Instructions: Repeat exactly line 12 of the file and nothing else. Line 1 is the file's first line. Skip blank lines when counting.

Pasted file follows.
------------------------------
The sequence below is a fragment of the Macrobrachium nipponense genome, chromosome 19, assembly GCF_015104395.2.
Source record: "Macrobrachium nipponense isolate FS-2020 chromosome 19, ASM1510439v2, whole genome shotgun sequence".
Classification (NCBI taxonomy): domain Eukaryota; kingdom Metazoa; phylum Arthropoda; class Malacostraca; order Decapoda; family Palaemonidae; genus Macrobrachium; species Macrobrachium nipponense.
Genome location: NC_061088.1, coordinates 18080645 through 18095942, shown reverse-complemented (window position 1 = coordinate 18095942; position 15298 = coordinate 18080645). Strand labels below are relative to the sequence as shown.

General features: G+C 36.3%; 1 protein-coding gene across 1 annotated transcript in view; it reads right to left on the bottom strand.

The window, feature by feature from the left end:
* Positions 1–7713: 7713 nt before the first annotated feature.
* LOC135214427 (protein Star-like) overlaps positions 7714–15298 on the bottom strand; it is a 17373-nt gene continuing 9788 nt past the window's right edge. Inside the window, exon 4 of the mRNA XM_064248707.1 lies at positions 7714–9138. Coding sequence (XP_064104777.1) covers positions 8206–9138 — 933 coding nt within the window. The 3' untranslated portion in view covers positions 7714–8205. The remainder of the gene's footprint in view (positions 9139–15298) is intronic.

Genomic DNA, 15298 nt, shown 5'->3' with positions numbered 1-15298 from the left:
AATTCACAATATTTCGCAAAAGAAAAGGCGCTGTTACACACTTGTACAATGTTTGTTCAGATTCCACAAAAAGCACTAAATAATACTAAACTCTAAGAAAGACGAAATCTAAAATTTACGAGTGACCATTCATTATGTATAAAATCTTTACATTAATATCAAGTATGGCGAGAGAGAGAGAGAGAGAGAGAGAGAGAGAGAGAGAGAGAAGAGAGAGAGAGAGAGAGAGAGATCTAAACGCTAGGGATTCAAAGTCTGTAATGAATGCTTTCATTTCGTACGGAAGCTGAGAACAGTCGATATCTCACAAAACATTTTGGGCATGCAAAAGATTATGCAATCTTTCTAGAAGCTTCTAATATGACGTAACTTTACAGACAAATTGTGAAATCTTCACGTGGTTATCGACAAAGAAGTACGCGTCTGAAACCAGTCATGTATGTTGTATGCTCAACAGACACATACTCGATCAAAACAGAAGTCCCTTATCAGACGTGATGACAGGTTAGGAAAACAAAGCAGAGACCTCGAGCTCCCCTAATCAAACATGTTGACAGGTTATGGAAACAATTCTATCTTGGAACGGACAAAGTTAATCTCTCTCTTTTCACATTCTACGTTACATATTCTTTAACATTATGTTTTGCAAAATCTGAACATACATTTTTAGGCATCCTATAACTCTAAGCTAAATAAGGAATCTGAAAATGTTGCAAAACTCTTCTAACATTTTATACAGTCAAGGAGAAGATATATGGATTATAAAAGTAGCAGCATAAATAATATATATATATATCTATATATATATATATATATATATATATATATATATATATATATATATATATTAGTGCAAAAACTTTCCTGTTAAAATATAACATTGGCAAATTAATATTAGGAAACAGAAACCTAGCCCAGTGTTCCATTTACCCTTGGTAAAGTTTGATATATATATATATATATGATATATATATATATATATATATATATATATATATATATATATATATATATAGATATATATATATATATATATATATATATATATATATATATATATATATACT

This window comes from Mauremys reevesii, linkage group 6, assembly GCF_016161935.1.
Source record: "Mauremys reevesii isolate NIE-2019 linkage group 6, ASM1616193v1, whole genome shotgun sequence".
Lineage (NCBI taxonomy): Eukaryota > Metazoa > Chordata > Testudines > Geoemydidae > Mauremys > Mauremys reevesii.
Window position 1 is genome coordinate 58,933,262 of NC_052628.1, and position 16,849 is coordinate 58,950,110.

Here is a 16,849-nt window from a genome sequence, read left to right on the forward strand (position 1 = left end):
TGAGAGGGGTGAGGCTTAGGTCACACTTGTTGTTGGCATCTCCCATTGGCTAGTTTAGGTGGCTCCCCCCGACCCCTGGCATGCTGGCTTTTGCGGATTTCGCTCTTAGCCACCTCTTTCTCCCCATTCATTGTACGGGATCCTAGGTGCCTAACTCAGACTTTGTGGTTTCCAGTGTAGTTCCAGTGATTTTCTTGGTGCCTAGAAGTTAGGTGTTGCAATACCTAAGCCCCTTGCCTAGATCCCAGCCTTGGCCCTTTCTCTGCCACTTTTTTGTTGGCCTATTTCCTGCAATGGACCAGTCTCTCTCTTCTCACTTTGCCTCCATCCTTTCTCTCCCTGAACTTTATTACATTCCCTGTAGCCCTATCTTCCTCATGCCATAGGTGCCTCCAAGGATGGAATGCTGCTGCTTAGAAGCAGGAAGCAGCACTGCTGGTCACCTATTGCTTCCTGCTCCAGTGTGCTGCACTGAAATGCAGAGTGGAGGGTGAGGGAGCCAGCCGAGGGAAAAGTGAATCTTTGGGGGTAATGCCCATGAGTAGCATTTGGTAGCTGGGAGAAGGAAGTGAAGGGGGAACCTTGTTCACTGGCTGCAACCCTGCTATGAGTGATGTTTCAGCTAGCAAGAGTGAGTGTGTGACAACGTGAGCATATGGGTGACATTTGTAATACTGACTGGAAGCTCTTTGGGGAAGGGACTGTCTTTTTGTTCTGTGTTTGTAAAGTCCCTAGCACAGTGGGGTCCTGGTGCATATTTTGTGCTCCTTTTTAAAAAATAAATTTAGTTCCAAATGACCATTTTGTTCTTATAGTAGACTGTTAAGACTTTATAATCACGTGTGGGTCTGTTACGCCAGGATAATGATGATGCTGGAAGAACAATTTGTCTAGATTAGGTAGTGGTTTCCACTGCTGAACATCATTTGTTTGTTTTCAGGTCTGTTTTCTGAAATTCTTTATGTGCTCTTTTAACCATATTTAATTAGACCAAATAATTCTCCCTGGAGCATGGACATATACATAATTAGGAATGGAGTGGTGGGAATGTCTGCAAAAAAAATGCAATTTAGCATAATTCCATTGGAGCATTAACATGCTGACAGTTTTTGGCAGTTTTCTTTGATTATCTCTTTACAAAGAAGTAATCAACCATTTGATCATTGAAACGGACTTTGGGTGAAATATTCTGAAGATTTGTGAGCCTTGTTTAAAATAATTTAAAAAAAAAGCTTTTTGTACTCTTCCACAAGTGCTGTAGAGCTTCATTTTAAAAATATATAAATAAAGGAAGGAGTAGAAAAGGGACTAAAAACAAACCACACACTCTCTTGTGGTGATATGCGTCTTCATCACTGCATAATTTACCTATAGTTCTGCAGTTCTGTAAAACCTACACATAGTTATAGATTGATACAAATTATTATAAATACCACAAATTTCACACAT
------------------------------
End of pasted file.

Source record: "Mauremys reevesii isolate NIE-2019 linkage group 6, ASM1616193v1, whole genome shotgun sequence".